Posts Tagged ‘Serendipity Books’

Many of us will remember Serendipity Books. We may have read them as kids, or we may have read them to our own kids. This long series, written by Stephen Cosgrove, has a distinctive look thanks to the soft and charming illustration by Robin James. In these books, a variety of animals both natural and mythical have adventures that end with a clear moral or lesson.

The success of this series carries a really interesting lesson all its own. The author struggled to find books he believer were appropriate for his young daughter. Standard publishers offered hardback books that were fairly expensive, and (he felt) lacked a moral center. Dissatisfied, Cosgrove set out to write his own book. His goal was to offer inexpensive paperbacks with the wholesome tone he was looking for.

Cosgrove did write his book. He found his own illustrator and began to approach traditional publishers. However, editors still wanted to publish in hardback, and Cosgrove was determined to bring out modestly priced paperbacks. Ultimately he decided to publish on his own. The first four books appeared in 1974. They were Serendipity, Wheedle on the Needle, The Dream Tree, and The Muffin Muncher (since revised as The Muffin Dragon) with a series title of Serendipity Books.

Self-publishing was extremely rare in the 1970s. The stigma of vanity presses was strong. But Cosgrove did what every successful self-published author has to do. He identified his audience (Christian families with young children). He decided how to reach them (gentle fables with sweet illustration). He aimed at family budgets with his inexpensive paperbacks.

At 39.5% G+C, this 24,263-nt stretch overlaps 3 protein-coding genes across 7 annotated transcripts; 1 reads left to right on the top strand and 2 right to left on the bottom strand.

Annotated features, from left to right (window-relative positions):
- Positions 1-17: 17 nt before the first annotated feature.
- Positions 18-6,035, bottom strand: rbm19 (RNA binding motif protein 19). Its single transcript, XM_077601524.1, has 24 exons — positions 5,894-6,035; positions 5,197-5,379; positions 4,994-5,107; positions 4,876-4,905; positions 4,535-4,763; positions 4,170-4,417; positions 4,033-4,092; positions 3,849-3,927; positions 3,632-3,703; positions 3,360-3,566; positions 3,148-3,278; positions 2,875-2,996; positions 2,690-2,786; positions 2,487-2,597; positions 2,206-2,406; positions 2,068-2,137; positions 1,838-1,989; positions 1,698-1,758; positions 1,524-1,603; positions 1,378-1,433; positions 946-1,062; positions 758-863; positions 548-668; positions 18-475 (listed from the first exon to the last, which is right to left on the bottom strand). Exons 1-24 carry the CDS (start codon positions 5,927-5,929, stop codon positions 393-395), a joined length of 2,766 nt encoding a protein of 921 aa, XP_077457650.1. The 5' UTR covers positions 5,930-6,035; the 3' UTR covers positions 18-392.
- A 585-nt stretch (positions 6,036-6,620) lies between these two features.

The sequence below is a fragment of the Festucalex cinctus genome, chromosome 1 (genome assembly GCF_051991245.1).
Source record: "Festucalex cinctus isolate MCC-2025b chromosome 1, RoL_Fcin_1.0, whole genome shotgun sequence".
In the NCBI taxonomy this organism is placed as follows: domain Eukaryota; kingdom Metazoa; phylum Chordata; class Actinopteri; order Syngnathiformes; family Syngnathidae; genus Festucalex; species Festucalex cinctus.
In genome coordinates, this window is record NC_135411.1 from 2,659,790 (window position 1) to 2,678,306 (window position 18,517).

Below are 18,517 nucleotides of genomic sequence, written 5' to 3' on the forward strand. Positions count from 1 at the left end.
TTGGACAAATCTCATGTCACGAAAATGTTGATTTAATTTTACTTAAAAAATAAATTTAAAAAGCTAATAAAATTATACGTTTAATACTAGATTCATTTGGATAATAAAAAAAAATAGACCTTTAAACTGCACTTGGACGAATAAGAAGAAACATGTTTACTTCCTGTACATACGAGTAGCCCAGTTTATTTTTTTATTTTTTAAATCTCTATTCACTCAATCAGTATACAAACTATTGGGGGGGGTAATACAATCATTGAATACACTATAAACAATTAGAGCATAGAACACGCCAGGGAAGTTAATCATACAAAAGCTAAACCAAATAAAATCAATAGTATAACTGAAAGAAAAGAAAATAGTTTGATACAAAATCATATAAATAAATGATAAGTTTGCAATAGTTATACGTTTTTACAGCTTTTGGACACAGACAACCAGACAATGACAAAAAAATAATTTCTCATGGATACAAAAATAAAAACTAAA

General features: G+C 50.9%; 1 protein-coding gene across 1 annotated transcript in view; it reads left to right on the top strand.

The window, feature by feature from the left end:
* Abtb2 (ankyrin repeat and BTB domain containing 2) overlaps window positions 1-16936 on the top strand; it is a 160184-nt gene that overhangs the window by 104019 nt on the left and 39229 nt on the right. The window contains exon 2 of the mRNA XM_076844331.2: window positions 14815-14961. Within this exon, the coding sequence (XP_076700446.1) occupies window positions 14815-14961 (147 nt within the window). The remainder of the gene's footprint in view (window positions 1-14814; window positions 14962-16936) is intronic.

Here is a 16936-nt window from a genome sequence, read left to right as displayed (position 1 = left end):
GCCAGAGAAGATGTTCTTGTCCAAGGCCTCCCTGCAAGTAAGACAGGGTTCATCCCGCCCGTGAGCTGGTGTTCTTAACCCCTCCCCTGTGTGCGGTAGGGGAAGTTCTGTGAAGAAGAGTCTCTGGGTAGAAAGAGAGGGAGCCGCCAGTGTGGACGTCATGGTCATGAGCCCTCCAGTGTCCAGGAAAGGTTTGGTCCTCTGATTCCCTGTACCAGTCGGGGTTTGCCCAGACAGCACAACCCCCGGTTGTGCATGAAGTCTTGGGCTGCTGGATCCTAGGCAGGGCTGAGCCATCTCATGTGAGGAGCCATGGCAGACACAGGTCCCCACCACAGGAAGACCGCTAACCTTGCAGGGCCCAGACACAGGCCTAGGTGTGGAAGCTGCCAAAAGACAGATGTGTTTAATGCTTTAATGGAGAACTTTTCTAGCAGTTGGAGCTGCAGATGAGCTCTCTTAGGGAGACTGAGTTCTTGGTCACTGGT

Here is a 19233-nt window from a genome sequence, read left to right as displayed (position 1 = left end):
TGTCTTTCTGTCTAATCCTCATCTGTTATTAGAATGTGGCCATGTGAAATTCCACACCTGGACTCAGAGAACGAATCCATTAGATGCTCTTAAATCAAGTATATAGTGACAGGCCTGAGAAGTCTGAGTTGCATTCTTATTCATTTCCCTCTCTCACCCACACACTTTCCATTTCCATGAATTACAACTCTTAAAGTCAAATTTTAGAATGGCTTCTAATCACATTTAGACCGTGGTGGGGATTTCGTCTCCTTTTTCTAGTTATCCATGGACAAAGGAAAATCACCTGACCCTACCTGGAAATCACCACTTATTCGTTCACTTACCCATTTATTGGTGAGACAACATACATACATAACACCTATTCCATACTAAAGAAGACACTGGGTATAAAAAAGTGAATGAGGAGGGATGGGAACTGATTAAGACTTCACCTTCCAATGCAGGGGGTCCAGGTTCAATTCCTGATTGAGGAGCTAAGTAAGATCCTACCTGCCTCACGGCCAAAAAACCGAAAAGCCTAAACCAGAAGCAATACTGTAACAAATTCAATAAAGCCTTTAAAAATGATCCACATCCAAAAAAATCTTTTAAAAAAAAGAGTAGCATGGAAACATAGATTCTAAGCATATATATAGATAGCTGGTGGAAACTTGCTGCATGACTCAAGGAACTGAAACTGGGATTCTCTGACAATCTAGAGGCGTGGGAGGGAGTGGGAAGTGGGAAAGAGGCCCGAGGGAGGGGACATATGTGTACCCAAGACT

It all paid off. Serendipity Books were a great success. Cosgrove and James expanded the series with many more volumes. All were independent of each other, although a few characters like Morgan the unicorn and Lop the rabbit starred in more than one book. In fact, the series was such a success that Cosgrove merged his company with Price/Stern/Sloan in order to focus on his writing.

Among the many characters, my favorites are the dragons. Some that come to mind are Creole, who learned that true beauty is within, Trafalgar True, who stepped in to stop a senseless war, the Muffin Muncher, who learned not to be so greedy, and of course Serendipity, the pink sea serpent who searched the world to find out who or what she was.

In all honesty, the Serendipity books seem fairly dated to a 21st Century children’s writer. Telling a story with a moral is not how we approach our audience these days. I find, also, that Cosgrove’s vocabulary is much too difficult for a young reader to handle. So these texts seem more directed at the adult who is reading than the child who is listening.

Nevertheless, the messages still ring true. In classrooms where students struggle with social behavior, Serendipity Books can be a way to help learn about friendship, equality, and respect for the environment.

A few of my other books:

Aunt Ursula’s Atlas, Lucy D. Ford’s short story collection

Masters of Air & Fire, Lucy D. Ford’s middle-grade novel

The Grimhold Wolf, my Gothic werewolf fantasy, and my epic fantasy, The Seven Exalted Orders.





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